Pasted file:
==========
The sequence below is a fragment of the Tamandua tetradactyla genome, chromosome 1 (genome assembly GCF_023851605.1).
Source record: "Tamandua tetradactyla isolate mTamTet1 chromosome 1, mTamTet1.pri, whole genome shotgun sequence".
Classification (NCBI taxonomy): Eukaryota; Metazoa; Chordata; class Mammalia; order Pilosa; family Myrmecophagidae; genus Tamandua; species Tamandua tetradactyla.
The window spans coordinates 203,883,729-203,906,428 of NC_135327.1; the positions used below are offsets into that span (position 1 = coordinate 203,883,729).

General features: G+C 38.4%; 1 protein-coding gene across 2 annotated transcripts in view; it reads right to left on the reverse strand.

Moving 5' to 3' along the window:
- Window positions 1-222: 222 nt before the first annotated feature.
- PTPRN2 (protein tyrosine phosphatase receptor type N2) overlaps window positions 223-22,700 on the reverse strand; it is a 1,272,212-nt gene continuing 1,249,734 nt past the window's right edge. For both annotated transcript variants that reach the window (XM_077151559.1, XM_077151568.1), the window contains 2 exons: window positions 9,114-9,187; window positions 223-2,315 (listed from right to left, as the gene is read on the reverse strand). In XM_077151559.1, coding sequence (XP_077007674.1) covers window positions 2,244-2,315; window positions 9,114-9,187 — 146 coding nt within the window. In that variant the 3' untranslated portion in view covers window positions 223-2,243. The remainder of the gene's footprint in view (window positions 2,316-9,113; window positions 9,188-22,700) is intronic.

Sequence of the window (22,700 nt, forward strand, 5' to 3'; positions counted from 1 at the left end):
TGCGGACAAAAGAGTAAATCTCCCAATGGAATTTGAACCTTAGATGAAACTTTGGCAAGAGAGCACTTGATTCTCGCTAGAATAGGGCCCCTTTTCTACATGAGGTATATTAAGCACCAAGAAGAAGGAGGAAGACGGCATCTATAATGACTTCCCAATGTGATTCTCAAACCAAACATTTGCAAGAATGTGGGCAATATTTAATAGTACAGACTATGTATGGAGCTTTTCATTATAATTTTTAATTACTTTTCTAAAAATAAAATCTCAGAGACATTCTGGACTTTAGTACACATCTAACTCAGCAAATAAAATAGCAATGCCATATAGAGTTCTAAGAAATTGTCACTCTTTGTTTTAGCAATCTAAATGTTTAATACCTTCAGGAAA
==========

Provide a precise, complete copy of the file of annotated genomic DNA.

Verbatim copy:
The sequence below is a fragment of the Tamandua tetradactyla genome, chromosome 1 (genome assembly GCF_023851605.1).
Source record: "Tamandua tetradactyla isolate mTamTet1 chromosome 1, mTamTet1.pri, whole genome shotgun sequence".
Classification (NCBI taxonomy): Eukaryota; Metazoa; Chordata; class Mammalia; order Pilosa; family Myrmecophagidae; genus Tamandua; species Tamandua tetradactyla.
The window spans coordinates 203,883,729-203,906,428 of NC_135327.1; the positions used below are offsets into that span (position 1 = coordinate 203,883,729).

General features: G+C 38.4%; 1 protein-coding gene across 2 annotated transcripts in view; it reads right to left on the reverse strand.

Moving 5' to 3' along the window:
- Window positions 1-222: 222 nt before the first annotated feature.
- PTPRN2 (protein tyrosine phosphatase receptor type N2) overlaps window positions 223-22,700 on the reverse strand; it is a 1,272,212-nt gene continuing 1,249,734 nt past the window's right edge. For both annotated transcript variants that reach the window (XM_077151559.1, XM_077151568.1), the window contains 2 exons: window positions 9,114-9,187; window positions 223-2,315 (listed from right to left, as the gene is read on the reverse strand). In XM_077151559.1, coding sequence (XP_077007674.1) covers window positions 2,244-2,315; window positions 9,114-9,187 — 146 coding nt within the window. In that variant the 3' untranslated portion in view covers window positions 223-2,243. The remainder of the gene's footprint in view (window positions 2,316-9,113; window positions 9,188-22,700) is intronic.

Sequence of the window (22,700 nt, forward strand, 5' to 3'; positions counted from 1 at the left end):
TGCGGACAAAAGAGTAAATCTCCCAATGGAATTTGAACCTTAGATGAAACTTTGGCAAGAGAGCACTTGATTCTCGCTAGAATAGGGCCCCTTTTCTACATGAGGTATATTAAGCACCAAGAAGAAGGAGGAAGACGGCATCTATAATGACTTCCCAATGTGATTCTCAAACCAAACATTTGCAAGAATGTGGGCAATATTTAATAGTACAGACTATGTATGGAGCTTTTCATTATAATTTTTAATTACTTTTCTAAAAATAAAATCTCAGAGACATTCTGGACTTTAGTACACATCTAACTCAGCAAATAAAATAGCAATGCCATATAGAGTTCTAAGAAATTGTCACTCTTTGTTTTAGCAATCTAAATGTTTAATACCTTCAGGAAA